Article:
Kicking has four parts to it: flexibility, technique, focus and ab's.
For the flexibility, I have found PNF stretching to be quite beneficial. This is a form of stretching that uses periodic resistence/contraction followed by relaxation to achieve a deeper strectch and excellent long term results (here is a reasonable Youtube example). Of course flexibility is only part of the story and by itself doesn't get your foot up there, being flexible simply ensures that you have the minimum resistence to getting your foot up high.
For technique: concentrate on breaking down the kick into its component parts. Practice it slowly. First raise your knee, hold it, extend the leg, hold it, lower the leg but keep your knee up, hold it, then lower your leg back to where you started. These positions should all be held for several seconds each (holding them longer can help build tendon strength).
Breaking the kick down into its component parts helps you master the mechanics of it, and helps to prevent sloppy technique that is little more than a quick sideways leg raise rather than a good high sidekick. The groin adductor muscles which are the main muscles involved in getting the height (angle) on this kick are not very large, especially when compared to the total size of your thigh, you can work those muscles at the gym* but strengthening them is only going to get you part way there; what is more important is the speed and technique used. Once you have the kick at the desired angle your quads and glutes take over and extend the leg - those are easy to strengthen, but concentrate on them last (accuracy and technique is more important than brute strength at this stage).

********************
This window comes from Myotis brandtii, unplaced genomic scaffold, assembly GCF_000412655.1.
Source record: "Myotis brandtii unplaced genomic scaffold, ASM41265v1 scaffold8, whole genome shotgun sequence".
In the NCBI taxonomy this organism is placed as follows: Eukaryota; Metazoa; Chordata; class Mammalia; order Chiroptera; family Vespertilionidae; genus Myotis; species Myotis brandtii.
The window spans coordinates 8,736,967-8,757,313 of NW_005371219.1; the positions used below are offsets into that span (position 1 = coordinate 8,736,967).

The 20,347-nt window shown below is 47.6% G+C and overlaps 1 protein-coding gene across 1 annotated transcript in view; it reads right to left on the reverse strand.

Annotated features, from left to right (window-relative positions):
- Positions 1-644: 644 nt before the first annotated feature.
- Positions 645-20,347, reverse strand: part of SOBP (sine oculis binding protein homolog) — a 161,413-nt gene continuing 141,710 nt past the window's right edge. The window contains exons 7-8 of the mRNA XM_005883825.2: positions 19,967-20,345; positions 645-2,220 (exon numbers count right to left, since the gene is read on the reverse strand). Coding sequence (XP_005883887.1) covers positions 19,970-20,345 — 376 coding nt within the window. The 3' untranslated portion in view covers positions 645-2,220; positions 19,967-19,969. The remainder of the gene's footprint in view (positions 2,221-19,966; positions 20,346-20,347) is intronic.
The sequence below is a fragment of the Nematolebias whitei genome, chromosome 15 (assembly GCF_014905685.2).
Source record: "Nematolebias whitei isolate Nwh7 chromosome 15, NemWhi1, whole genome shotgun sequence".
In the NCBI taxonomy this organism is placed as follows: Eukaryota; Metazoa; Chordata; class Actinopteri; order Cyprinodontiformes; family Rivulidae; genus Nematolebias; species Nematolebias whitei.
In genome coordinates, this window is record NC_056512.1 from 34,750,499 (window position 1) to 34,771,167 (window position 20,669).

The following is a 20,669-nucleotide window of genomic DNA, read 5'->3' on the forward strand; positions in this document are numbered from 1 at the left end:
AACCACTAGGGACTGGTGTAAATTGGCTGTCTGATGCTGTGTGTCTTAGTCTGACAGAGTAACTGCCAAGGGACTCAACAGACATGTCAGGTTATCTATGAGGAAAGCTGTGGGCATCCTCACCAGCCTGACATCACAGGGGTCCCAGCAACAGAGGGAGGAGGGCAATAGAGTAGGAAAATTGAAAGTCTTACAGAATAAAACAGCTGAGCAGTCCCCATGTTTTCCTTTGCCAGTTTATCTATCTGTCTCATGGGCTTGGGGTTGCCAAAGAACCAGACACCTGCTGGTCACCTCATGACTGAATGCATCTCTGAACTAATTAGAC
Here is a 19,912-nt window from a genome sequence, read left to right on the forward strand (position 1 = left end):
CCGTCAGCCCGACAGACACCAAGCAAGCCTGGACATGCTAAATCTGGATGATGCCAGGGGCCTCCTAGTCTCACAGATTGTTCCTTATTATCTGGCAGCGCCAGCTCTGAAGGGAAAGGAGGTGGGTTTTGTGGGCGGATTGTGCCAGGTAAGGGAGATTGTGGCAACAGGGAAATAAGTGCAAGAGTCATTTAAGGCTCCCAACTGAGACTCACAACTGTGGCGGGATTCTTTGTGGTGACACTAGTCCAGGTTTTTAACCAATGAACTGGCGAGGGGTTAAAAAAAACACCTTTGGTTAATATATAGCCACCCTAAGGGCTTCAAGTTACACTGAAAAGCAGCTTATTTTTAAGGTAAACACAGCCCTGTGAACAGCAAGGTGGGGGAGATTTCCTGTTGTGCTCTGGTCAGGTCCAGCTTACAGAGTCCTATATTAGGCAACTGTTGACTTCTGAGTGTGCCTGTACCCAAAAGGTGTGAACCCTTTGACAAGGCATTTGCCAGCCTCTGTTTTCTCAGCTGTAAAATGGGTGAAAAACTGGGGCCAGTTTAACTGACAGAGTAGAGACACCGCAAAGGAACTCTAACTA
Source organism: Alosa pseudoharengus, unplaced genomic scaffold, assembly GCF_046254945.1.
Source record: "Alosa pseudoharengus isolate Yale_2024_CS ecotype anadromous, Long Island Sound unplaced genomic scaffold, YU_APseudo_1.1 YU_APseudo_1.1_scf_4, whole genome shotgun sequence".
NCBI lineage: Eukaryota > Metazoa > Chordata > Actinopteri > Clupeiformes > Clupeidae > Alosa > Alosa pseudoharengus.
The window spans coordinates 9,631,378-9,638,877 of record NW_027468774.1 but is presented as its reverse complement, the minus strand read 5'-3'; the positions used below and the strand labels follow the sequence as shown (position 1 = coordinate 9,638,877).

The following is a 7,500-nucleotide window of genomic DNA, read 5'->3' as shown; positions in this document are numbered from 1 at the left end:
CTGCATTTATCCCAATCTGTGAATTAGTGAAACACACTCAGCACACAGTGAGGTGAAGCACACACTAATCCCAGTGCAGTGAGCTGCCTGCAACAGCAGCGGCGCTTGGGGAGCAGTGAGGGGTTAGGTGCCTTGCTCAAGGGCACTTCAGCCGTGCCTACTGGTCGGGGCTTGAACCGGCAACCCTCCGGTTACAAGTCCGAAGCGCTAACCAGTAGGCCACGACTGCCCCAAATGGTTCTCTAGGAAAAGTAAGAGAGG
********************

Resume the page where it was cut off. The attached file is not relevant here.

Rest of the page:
Focus is very important. Your mind (focus) needs to be just beyond the edge of your foot (which should be through the other side of the target). Your focus needs to be impeccable, but it is hard to achieve when battling poor technique and/or tight/weak muscles. If you cannot kick at a height that satisfies you, then back off a little and perfect your kick at a lower level, then gradually work your way up in height. Don't be a glutton for instant gratification, this sort of thing can take a lot of time.
Finally, I cannot understate the amount of importance that ab's play in your kicking, even side kicks. Without strong abdominals your kicks will always be weak. They are a crucial support muscle used during the kick, without them you may as well just swing your leg around in a haphazard way.
*use the machine where you sit in it and spread your legs apart sideways (it will usually be situated near its counterpart where you squeeze your legs in together, which is the opposite group of muscles).